Russia to seal military deal in South Ossetia and Abkhazia
The Russian president’s move to ratify the agreements, which falls rather symbolically on the third anniversary of the start of the South Ossetia War, will lay down the ground rules with regards to the operation of the Russian military bases in Abkhazia and South Ossetia.
The agreement determines the procedure for deploying from the Russian military bases – in cooperation with the armed forces of the two republics – in the event they are needed to protect the sovereignty of these states, as well as Russian territory.
On the morning of August 8, 2010, Russia was caught unawares as Georgia unleashed a full-scale military offensive against Tshkinval, the South Ossetia capital. Twelve Russian peacekeepers were killed in the initial attacks, which also left scores of civilians dead, injured or on the run.
Following the five-day conflict, Russia formally recognized the independence of Abkhazia and South Ossetia. It now has military bases with a troop presence of 3,800 on the territories of the two republics.
Russia hopes the new agreement being brought before the Duma will preserve a lasting peace in the region.
“The agreements…describe the procedure of the use and operation of facilities of the military bases and other assets and the conditions of using sections of land,” Interfax, citing the Kremlin document, reported. “They define the status of the personnel of the military bases, families of military and civilian personnel and other matters related to the functioning of the military bases.”
At many times throughout their long history, the people of South Ossetia have demonstrated their passionate aspiration for independence.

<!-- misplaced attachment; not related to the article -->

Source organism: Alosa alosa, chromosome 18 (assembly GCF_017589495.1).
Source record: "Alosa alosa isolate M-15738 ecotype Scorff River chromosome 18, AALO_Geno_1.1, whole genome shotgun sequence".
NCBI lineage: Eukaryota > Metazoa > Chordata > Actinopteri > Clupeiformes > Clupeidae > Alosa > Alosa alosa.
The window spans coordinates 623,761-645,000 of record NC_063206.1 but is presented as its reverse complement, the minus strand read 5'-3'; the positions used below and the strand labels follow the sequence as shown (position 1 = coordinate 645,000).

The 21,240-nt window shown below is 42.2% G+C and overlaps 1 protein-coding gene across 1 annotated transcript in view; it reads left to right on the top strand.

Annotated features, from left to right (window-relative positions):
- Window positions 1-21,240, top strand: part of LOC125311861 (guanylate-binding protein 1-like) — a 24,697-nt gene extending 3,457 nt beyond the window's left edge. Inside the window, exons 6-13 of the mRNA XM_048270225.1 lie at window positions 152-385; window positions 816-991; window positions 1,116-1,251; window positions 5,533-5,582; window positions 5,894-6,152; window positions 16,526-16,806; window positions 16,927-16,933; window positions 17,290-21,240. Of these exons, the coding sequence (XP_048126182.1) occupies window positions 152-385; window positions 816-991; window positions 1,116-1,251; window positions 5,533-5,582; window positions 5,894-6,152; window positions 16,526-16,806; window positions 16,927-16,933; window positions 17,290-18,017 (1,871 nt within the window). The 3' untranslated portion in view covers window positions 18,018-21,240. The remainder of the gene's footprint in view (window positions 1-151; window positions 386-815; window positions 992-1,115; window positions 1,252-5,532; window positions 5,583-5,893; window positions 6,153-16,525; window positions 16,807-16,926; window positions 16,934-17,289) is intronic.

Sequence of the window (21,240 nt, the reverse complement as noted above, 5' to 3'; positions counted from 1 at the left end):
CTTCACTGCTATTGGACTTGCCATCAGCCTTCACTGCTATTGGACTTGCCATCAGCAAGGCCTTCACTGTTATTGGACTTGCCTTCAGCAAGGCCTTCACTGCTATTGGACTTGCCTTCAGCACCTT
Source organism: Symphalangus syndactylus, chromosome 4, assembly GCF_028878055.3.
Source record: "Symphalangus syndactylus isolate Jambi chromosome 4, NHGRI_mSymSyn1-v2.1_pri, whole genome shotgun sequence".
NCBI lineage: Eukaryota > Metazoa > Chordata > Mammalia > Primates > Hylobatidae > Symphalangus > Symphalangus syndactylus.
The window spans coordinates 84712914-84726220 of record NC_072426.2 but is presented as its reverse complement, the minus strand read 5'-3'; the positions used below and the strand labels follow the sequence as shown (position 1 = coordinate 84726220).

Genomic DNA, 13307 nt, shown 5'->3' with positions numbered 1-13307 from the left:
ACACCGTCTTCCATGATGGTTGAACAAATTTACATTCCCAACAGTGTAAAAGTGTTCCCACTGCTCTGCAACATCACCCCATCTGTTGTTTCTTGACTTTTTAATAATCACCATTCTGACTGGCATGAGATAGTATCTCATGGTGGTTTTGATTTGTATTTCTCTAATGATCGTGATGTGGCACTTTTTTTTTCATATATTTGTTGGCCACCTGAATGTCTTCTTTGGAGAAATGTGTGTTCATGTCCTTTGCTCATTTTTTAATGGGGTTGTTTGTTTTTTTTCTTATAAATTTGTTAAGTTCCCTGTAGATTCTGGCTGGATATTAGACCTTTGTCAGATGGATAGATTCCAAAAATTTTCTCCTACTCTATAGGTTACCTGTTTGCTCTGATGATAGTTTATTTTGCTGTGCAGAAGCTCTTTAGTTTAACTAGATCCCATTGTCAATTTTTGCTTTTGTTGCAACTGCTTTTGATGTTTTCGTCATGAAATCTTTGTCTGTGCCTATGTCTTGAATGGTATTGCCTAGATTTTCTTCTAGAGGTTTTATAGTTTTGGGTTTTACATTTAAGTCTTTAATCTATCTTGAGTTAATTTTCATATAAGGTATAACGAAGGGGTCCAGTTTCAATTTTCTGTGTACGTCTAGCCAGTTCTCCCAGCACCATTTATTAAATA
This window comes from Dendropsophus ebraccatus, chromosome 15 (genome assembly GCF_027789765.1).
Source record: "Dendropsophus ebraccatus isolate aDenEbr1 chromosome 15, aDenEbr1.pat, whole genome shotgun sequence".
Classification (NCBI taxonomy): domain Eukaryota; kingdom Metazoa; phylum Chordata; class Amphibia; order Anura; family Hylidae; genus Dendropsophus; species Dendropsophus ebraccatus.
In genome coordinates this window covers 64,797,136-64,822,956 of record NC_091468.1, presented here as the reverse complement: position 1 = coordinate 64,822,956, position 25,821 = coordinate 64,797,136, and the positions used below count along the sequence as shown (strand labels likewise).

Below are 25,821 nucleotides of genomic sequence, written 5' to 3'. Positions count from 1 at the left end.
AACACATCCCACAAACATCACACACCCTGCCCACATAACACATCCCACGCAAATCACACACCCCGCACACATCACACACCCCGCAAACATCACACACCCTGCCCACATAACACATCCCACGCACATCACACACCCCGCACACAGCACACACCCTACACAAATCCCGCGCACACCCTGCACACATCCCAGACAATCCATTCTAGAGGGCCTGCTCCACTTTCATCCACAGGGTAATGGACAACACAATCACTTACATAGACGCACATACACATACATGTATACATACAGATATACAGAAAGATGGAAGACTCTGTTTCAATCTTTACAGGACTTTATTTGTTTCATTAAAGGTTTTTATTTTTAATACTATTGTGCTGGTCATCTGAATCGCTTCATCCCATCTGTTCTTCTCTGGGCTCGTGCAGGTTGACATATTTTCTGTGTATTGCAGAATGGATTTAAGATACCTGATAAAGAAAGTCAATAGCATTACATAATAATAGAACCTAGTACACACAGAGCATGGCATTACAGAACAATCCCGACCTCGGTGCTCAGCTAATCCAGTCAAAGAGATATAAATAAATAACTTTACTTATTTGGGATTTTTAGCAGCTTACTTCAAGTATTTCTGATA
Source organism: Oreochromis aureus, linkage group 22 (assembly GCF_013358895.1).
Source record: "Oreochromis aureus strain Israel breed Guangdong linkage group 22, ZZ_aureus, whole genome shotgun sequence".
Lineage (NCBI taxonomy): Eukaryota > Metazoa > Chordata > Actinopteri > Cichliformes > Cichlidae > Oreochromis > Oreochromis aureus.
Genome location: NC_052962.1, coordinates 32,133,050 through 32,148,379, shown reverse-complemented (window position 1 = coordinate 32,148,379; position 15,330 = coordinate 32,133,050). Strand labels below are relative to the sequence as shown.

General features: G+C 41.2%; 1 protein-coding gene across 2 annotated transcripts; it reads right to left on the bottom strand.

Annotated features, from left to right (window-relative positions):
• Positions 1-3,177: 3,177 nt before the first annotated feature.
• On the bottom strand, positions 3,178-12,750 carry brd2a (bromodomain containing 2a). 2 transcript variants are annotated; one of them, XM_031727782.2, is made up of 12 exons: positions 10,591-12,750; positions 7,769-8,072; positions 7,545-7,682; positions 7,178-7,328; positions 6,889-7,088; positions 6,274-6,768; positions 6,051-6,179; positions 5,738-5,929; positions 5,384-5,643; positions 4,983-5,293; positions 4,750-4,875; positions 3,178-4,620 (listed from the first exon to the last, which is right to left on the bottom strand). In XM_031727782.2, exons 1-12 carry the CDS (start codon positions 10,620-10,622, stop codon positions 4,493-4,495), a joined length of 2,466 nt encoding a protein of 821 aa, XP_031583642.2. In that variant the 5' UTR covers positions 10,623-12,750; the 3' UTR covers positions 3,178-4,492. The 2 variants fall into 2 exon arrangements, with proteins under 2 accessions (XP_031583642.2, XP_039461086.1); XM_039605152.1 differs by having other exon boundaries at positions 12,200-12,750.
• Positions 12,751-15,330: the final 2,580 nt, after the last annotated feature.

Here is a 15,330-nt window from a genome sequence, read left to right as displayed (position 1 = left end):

Most recently, with the collapse of the Soviet Union in 1991, rumblings for South Ossetian independence echoed across the mountainous region. This quest for independence led to the first South Ossetian War, which began on January 5, 1991 against Georgia.
Following the intervention of Russian peacekeepers, and not before some 1,000 civilians had lost their lives, came to an end on June 24, 1992. As a result of the conflict, the republic won its de facto independence.
But the end of war did not, as Russia learned three years ago, end the tensions.
Today, Russian military base #4 in South Ossetia is divided between Tskhinval and Java; while in Abkhazia, Russian military base #7 is located in both Gudauta and Ochamchira. The Gudauta base has 1,500 troops, while the remainder of the personnel is stationed in Maikop, Russia.
According to the agreement, the deployment of the Russian bases may be extended as the situation demands.
The agreement between Russia and Abkhazia was signed in Moscow on February 17, 2010, and between Russia and South Ossetia on April 7, 2010.
Dmitry Medvedev has marked the anniversary of the Russian-Georgian war by paying a visit to an army unit that fought in the conflict. The Russian leader praised the troops for emerging victorious against the “aggressor” in the August 2008 war.